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"Doing more exercise with less intensity,"
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The New Bodybuilding for
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This is one of 93 photos of Andy McCutcheon that are used in The New High-Intensity Training to illustrate the recommended exercises.

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1 - Legged Squat - Oh Baby!
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Cherry

maybe holding plates on the chest too for additional resistance.

this exercise feels very pure
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JCS60

I have a bodyweight HIT routine that I perform at home:

Chins
Dips
Horizontal Rows
Pushups
Squats
One-legged Calf Raises
Crunches

I like it & it's worked well for me.

Jay
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dalinden

Some of you may not consider this a serious fitness machine, but, in addition to my Bowflex, I also use a Total Trainer. This is like a Total Gym, but better built and much less expensive. At the top level, you are pushing 71% of your body weight, but you can add up to 200 lbs. of barbell plates. You can do one legged squats with your back fully supported, much like a hack squat machine. I suspect that it is safer for your back and hips than doing them freestyle. You can do a lot of other exercises as well and I find it a nice change of pace from my Bowflex.
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elecjet

New York, USA

JCS60 wrote:
I have a bodyweight HIT routine that I perform at home:

Chins
Dips
Horizontal Rows
Pushups
Squats
One-legged Calf Raises
Crunches

I like it & it's worked well for me.

Jay



i see you do bodyweight squats but can't you do tons of these? Wouldn't you have to have some sort of weight on you to make it more beneficial.
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Cherry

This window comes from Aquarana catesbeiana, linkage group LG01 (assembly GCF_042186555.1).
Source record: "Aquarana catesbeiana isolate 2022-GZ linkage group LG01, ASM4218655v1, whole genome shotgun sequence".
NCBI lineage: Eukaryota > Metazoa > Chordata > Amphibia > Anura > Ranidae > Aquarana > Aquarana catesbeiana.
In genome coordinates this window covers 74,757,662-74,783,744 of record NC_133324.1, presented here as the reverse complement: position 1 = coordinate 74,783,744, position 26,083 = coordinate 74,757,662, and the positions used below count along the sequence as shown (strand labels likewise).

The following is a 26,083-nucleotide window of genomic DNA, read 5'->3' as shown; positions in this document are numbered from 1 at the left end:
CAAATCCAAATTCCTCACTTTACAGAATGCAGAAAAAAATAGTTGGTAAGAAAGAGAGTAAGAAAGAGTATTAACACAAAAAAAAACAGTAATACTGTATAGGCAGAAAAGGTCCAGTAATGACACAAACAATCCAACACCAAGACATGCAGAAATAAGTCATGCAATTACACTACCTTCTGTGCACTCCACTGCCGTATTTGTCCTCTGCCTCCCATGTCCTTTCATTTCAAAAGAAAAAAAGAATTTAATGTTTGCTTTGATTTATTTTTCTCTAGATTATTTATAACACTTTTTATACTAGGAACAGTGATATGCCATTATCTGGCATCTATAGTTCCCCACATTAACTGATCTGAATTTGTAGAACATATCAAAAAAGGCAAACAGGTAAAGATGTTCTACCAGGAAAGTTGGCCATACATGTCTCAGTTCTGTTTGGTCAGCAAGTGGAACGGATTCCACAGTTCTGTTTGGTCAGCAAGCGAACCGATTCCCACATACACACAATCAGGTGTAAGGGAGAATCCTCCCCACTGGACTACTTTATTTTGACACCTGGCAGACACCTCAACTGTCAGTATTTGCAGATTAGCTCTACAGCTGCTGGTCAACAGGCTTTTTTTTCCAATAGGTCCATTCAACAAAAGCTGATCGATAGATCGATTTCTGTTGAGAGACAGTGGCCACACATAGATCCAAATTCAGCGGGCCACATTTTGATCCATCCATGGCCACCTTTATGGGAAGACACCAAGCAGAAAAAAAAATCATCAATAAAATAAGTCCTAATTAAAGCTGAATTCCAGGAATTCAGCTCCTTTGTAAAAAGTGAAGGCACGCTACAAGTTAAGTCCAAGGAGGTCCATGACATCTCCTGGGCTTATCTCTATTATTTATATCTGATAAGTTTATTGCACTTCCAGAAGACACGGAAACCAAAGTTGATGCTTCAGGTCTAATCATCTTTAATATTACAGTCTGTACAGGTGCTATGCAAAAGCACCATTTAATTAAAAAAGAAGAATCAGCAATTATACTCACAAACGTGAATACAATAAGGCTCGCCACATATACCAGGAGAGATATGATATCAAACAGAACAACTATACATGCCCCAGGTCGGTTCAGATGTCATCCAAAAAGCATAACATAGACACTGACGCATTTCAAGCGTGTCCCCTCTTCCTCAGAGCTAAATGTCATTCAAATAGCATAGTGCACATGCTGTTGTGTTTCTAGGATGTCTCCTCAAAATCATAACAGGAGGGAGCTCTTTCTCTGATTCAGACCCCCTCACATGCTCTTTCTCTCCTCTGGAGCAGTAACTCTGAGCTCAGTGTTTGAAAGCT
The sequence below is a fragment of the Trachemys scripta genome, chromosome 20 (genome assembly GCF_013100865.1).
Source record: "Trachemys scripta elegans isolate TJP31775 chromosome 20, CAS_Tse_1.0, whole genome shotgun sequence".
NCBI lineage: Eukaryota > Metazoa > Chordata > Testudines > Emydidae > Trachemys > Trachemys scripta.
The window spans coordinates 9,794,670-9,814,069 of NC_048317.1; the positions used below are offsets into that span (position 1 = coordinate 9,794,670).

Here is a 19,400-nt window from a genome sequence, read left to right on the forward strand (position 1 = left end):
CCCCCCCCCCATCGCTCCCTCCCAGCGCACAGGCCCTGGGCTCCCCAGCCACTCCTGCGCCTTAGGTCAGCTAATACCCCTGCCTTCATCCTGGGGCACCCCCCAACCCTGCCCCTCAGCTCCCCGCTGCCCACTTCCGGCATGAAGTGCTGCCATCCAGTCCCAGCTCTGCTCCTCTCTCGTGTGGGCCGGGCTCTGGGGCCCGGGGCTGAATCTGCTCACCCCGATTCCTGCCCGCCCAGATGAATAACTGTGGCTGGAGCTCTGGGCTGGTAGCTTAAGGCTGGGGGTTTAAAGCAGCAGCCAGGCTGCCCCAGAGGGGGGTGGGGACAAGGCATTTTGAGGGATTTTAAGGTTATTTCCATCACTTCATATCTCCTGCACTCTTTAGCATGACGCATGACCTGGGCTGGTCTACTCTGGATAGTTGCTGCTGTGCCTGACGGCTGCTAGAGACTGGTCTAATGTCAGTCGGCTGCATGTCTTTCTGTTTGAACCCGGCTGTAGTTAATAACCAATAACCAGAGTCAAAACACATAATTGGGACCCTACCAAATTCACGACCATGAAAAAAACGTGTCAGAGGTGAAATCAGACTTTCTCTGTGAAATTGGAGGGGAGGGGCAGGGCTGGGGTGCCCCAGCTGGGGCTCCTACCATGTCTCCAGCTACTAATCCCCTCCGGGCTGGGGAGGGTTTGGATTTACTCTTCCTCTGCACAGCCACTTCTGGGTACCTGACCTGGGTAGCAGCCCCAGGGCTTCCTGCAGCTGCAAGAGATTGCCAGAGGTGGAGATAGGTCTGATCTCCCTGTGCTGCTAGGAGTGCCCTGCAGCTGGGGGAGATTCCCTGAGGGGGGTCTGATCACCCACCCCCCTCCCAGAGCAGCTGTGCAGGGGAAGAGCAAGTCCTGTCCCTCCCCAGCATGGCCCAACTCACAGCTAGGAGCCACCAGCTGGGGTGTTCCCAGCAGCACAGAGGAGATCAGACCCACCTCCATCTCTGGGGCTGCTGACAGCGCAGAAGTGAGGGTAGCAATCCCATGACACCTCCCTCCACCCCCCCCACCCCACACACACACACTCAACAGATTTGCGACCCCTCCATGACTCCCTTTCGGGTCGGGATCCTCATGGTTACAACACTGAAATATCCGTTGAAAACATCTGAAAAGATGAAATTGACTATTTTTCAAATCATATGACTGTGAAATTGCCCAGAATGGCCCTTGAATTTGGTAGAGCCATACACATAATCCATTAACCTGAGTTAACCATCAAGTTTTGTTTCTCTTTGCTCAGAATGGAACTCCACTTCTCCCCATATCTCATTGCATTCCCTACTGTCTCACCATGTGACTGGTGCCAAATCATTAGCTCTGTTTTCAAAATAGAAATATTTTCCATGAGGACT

JCS60 wrote:
I have a bodyweight HIT routine that I perform at home:

Chins
Dips
Horizontal Rows
Pushups
Squats
One-legged Calf Raises
Crunches

I like it & it's worked well for me.

Jay



what are horizontal rows?
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mufasta

Ive always like one legged squats. Ive never felt they were any more dangerous than squats, probably less though since you dont have a weight on your shoulder. I would recommend that you start with holding onto something to get used to the balance points and the motion. I used dbells to added weight. Helps maintain balance and holding 10-20 lbs on each arm is easy to hold/drop.

Still am curious as to how they can be more dangerous? Aside from the obvious, just like every exercices, that were already stated, how is it more dangerous?
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Cherry

mufasta wrote:
Ive always like one legged squats. Ive never felt they were any more dangerous than squats, probably less though since you dont have a weight on your shoulder. I would recommend that you start with holding onto something to get used to the balance points and the motion. I used dbells to added weight. Helps maintain balance and holding 10-20 lbs on each arm is easy to hold/drop.

Still am curious as to how they can be more dangerous? Aside from the obvious, just like every exercices, that were already stated, how is it more dangerous?



Always raises my eyebrows when i find an exercise that i can't use anywhere near half the weight in unilateral fashion, than i can bilaterally. the squat exercise is just such a find.

a 300 lb squatter will not be able to do 1-leggers with 150. that tells me the bilateral squat is flawed somewhere. Somwehere in the barbell squat a whole lotta "cheatin' is going on.

the 1-legger is ALL muscle work!
:)

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BF Bullpup

Massachusetts, USA

mufasta wrote:
Still am curious as to how they can be more dangerous? Aside from the obvious, just like every exercices, that were already stated, how is it more dangerous?


Don't bother. I asked the same thing here and I'm still waiting for a straight answer.